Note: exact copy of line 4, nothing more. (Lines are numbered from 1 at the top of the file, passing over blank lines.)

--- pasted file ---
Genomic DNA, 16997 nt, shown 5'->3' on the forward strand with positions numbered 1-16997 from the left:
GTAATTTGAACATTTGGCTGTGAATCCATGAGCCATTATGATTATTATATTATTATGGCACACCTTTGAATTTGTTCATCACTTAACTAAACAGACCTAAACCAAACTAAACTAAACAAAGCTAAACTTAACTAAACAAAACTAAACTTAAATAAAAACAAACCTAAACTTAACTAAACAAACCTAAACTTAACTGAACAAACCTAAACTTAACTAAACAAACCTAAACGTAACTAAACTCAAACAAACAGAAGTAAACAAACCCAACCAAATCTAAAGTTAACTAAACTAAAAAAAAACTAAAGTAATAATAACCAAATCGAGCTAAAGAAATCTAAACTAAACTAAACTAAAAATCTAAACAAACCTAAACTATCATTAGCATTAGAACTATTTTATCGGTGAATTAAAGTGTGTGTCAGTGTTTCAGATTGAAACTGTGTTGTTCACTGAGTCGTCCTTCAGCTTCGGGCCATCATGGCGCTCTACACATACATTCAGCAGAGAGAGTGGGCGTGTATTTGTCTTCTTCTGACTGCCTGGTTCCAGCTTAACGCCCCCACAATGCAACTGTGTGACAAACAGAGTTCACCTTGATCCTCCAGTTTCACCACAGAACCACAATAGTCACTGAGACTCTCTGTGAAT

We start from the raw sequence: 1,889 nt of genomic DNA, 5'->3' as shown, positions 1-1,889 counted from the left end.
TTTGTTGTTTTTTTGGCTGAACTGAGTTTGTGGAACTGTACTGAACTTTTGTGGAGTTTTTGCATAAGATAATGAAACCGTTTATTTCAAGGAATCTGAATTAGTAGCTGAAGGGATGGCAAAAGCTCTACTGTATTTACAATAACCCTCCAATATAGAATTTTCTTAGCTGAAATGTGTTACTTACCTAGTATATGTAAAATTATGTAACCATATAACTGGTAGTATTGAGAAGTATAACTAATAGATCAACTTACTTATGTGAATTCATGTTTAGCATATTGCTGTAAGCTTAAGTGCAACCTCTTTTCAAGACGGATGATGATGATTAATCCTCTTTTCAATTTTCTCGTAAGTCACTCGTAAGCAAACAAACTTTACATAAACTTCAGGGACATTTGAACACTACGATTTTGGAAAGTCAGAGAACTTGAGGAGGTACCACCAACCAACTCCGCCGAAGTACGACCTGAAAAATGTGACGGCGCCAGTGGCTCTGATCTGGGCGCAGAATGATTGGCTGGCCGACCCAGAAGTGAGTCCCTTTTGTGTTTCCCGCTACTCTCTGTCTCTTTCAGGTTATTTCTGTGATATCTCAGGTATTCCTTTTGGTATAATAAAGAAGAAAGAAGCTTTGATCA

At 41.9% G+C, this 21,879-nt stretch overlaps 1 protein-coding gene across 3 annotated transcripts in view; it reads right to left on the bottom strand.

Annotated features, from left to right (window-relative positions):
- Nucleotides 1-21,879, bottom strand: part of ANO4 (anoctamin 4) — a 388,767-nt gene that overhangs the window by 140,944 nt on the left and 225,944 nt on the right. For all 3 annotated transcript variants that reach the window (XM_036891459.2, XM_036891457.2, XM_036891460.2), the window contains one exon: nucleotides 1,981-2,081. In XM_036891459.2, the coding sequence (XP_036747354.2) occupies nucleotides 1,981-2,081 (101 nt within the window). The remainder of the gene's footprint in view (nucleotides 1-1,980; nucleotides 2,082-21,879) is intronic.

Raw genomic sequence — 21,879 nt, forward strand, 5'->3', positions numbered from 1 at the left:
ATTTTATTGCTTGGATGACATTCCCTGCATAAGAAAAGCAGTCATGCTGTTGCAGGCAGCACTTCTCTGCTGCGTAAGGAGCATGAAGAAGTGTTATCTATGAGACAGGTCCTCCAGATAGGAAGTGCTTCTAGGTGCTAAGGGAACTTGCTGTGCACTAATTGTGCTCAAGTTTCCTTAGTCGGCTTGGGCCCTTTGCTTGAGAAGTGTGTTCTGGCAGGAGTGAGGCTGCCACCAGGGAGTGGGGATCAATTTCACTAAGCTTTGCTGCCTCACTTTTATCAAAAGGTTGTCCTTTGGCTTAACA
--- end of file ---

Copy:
TTTGTTGTTTTTTTGGCTGAACTGAGTTTGTGGAACTGTACTGAACTTTTGTGGAGTTTTTGCATAAGATAATGAAACCGTTTATTTCAAGGAATCTGAATTAGTAGCTGAAGGGATGGCAAAAGCTCTACTGTATTTACAATAACCCTCCAATATAGAATTTTCTTAGCTGAAATGTGTTACTTACCTAGTATATGTAAAATTATGTAACCATATAACTGGTAGTATTGAGAAGTATAACTAATAGATCAACTTACTTATGTGAATTCATGTTTAGCATATTGCTGTAAGCTTAAGTGCAACCTCTTTTCAAGACGGATGATGATGATTAATCCTCTTTTCAATTTTCTCGTAAGTCACTCGTAAGCAAACAAACTTTACATAAACTTCAGGGACATTTGAACACTACGATTTTGGAAAGTCAGAGAACTTGAGGAGGTACCACCAACCAACTCCGCCGAAGTACGACCTGAAAAATGTGACGGCGCCAGTGGCTCTGATCTGGGCGCAGAATGATTGGCTGGCCGACCCAGAAGTGAGTCCCTTTTGTGTTTCCCGCTACTCTCTGTCTCTTTCAGGTTATTTCTGTGATATCTCAGGTATTCCTTTTGGTATAATAAAGAAGAAAGAAGCTTTGATCA